There are always one or two ice cubes that won’t pop out of the tray

You wash a garment with a tissue in the pocket and your entire laundry
comes out covered with lint.

The car behind you blasts its horn because you let a pedestrian finish

A piece of foil candy wrapper makes electrical contact with your filling.

You set the alarm on your digital clock for 7pm instead of 7am.

The radio station doesn’t tell you who sang that song.

You rub on hand cream and can’t turn the bathroom doorknob to get out.

People behind you on a supermarket line dash ahead of you to a counter
just opening up.

Your glasses slide off your ears when you perspire.

You can’t look up the correct spelling of a word in the dictionary
because you don’t know how to spell it.

You have to inform five different sales people in the same store that
you’re just browsing.

You had that pen in your hand only a second ago and now you can’t find

You reach under the table to pick something off the floor and smash
your head on the way up.

Tommy Cooperisms

1. Phone answering machine message – “…If you want to buy marijuana,
press the hash key…”

2. A guy walks into the psychiatrist wearing only Clingfilm for shorts.
The shrink says, “Well, I can clearly see you’re nuts.”

3. I went to buy some camouflage trousers the other day but I couldn’t
find any.

4. I went to the butchers the other day and I bet him 50 quid that
he couldn’t reach the meat off the top shelf. He said, “No, the
steaks are too high.”

5. My friend drowned in a bowl of muesli. A strong currant pulled him

6. A man came round in hospital after a serious accident. He shouted,
“Doctor, doctor, I can’t feel my legs!” The doctor replied,
“I know you can’t, I’ve cut your arms off”.

7. I went to a seafood disco last week…and pulled a mussel.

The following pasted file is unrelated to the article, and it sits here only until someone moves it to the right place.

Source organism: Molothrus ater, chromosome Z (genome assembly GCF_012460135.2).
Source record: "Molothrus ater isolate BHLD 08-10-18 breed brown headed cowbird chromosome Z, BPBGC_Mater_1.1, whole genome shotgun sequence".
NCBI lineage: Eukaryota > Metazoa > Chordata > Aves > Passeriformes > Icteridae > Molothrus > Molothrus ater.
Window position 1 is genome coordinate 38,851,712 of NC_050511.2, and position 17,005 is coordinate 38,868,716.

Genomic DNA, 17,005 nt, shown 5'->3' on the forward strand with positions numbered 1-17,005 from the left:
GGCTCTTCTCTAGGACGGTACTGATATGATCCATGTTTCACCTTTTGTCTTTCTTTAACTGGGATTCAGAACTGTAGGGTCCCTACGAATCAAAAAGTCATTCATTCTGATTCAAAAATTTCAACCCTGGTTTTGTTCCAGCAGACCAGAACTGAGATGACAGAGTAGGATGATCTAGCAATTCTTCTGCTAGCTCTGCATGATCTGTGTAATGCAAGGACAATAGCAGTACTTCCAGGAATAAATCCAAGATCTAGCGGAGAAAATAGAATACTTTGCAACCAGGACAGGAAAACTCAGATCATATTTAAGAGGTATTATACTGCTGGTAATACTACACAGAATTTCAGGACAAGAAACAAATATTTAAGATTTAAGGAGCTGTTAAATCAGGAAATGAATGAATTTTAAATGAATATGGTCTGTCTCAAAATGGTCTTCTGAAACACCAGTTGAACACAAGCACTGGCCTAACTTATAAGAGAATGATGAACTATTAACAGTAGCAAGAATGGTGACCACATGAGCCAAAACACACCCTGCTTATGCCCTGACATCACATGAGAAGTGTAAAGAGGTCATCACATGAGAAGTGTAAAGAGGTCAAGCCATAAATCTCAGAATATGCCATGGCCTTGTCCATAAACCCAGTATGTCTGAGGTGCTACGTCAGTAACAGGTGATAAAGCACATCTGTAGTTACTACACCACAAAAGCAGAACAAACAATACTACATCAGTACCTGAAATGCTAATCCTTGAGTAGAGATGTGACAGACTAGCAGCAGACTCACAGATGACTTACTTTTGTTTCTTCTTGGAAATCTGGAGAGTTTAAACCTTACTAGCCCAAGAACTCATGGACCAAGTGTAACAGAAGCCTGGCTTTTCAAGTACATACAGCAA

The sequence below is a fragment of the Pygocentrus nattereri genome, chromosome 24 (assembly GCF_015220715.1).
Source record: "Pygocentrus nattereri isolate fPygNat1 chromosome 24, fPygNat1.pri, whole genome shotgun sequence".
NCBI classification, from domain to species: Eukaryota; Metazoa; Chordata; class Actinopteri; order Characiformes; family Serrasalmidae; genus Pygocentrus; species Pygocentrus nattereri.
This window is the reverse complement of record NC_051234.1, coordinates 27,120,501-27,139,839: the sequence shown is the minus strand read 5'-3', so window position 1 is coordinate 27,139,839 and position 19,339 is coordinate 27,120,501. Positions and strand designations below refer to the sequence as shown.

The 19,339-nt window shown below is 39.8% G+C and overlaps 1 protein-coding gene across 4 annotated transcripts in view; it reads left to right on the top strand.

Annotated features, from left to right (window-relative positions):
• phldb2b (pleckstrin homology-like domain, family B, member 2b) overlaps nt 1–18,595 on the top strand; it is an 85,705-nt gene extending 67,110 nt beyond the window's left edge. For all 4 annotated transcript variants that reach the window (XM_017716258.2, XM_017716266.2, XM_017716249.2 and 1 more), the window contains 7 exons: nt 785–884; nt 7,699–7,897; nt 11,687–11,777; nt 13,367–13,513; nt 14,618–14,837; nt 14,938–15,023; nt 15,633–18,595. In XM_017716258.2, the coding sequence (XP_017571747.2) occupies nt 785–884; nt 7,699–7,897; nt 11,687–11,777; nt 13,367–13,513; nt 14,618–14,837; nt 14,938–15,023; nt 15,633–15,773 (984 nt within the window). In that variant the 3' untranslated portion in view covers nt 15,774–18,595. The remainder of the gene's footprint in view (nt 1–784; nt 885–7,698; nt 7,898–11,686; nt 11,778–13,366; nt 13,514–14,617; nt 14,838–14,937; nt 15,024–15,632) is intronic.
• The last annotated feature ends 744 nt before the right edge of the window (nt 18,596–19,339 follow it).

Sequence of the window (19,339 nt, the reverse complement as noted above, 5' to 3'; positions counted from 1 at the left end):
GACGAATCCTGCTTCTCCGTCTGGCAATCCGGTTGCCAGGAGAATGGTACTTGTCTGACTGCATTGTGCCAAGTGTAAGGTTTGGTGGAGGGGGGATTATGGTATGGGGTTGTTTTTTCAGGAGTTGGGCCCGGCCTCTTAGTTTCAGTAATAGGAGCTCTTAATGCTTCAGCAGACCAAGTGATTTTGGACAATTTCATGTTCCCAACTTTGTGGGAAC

8. Two Eskimos sitting in a kayak were chilly. They lit a fire in the
craft, it sank, proving once and for all that you can’t have your kayak
and heat it too.

9. Our ice cream man was found lying on the floor of his van covered
with hundreds and thousands. Police say that he topped himself.

10. Man goes to the doctor, with a strawberry growing out of his head.
Doc says “I’ll give you some cream to put on it.”

11. “Doc I can’t stop singing The Green, Green Grass of Home.”

“That sounds like Tom Jones syndrome.”
“Is it common?”
“It’s not unusual.”

12. A man takes his Rottweiler to the vet.
“My dog’s cross-eyed, is there anything you can do for him?”

“Well,” says the vet, “let’s have a look at him”

So he picks the dog up and examines his eyes, then checks his teeth.

Finally, he says, “I’m going to have to put him down.”
“What? Because he’s cross-eyed?”
“No, because he’s really heavy”

13. Guy goes into the doctor’s.
“Doc, I’ve got a cricket ball stuck up my backside.”
“How’s that?”
“Don’t YOU start.”

14. Two elephants walk off a cliff…boom, boom!

15. What do you call a fish with no eyes? A fsh.

16. So I was getting into my car, and this bloke says to me “Can
you give me a lift?” I said “Sure, you look great, the world’s
your oyster, go for it.’

17. Apparently, 1 in 5 people in the world are Chinese. There are 5
people in my family, so it must be one of them. It’s either my mum or
my dad. Or my older brother Colin. Or my younger brother Ho-Cha-Chu.
But I think it’s Colin.

18. Two fat blokes in a pub, one says to the other “Your round.”
The other one says “So are you, you fat bast**d!”

19. Police arrested two kids yesterday, one was drinking battery acid,
the other was eating fireworks. They charged one and let the other one

20. “You know, somebody actually complimented me on my driving
today. They left a little note on the windscreen. It said ‘Parking Fine.’
So that was nice.”

21. A man walked into the doctors, he said, “I’ve hurt my arm
in several places” The doctor said, “Well don’t go there any

[Paul Dixon]

Thanks for Reading the Maritime Advocate online